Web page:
Scott Gibson, a writer for Fine Homebuilding, explains consumers are no longer limited to veneer-core plywood for their projects. Consumers may also consider medium-density fiberboard (also known as fibreboard) for projects including cabinetry, trim and furniture. Plywood and MDF are two types of board that consist of wood particles. These wood products are relatively common at lumber yards or home improvement stores.
MDF consists of wood fibers and glue or resin. The materials combine to form a type of hardboard under heat and pressure. Machines can easily create MDF. Plywood manufacturers glue several layers, or veneers, of thin hardwood or software between two parallel pieces of wood to create plywood. According to Design Technology, "[t]here is always an odd number of veneers and each ply is at a right angle to the one below, this gives the material its strength."
The appearance of plywood varies depending on the quality of materials used. Some people would consider certain plywood grains to be attractive while other types consist of knots in the wood. Medium density fiberboard does not contain knots, nor do the fine particles that make up the material give the impression of grain.
People will find MDF easy to cut, drill and otherwise manipulate without damaging the surface because it lacks both wood grain and knots. MDF pieces can be joined by dowels as well as traditional joints. Furthermore, a variety of surface treatments work well with MDF, including veneers, laminates, varnishes, oils and water-based paints. Plywood comes in a variety of strengths because manufacturers only need to add more veneers to the piece to increase the strength. Plywood is suitable for indoor and outdoor use, and the use of water-resistant glue increases the water resistance of the board.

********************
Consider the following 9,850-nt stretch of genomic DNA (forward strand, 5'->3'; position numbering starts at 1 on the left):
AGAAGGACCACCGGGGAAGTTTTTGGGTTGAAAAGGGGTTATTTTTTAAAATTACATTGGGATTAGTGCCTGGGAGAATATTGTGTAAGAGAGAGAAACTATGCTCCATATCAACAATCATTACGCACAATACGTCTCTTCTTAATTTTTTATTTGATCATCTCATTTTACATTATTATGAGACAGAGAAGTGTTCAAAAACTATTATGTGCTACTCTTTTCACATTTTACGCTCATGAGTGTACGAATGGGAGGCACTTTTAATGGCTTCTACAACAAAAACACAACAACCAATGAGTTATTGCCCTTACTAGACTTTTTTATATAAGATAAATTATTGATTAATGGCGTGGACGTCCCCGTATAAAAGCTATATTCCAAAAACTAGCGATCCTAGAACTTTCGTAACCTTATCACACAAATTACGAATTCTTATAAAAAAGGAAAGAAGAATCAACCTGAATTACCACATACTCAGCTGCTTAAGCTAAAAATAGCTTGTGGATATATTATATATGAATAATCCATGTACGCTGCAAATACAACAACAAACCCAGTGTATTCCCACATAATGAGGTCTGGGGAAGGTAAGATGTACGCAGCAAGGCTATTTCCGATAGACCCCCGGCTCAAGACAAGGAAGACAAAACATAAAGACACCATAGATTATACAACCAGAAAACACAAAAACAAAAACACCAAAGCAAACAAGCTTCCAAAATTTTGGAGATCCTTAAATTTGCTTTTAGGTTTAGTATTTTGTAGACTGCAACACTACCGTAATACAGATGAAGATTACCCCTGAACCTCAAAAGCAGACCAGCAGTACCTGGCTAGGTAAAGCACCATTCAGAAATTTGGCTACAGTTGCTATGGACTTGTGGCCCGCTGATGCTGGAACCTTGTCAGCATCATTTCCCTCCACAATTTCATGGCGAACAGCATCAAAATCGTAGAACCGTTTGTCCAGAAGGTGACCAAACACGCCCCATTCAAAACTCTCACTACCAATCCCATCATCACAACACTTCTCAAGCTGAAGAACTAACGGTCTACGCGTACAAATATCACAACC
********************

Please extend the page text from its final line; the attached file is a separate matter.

When a person uses screws to attach MDF to other materials, it can split. Technology Design advises people working with MDF to use pilot holes and to keep the screws within 25mm in from the edge of the board. In addition to this, MDF can be quite heavy. Rick Christopherson explains that a "3/4" x 4' x 8' sheet can weigh as much as 70 to 90 pounds." Plywood may be susceptible to warping or buckling depending on the method of manufacturing and storage. Furthermore, plywood may not be ideal for all projects. Because of the method of manufacturing, thickness can vary by sheet; this is not the case with medium density fiberboard.
Cutting and sanding MDF can cause the material to release a substance known as urea formaldehyde. This substance can irritate the eyes and lungs. It is advisable to wear safety goggles and a mask when cutting medium density fiberboard and to work in a properly ventilated area. Because of this, workers will want to coat the board with a sealing product to prevent the urea formaldehyde from leeching.
- Photo Credit Residential Construction image by Chad McDermott from Fotolia.com
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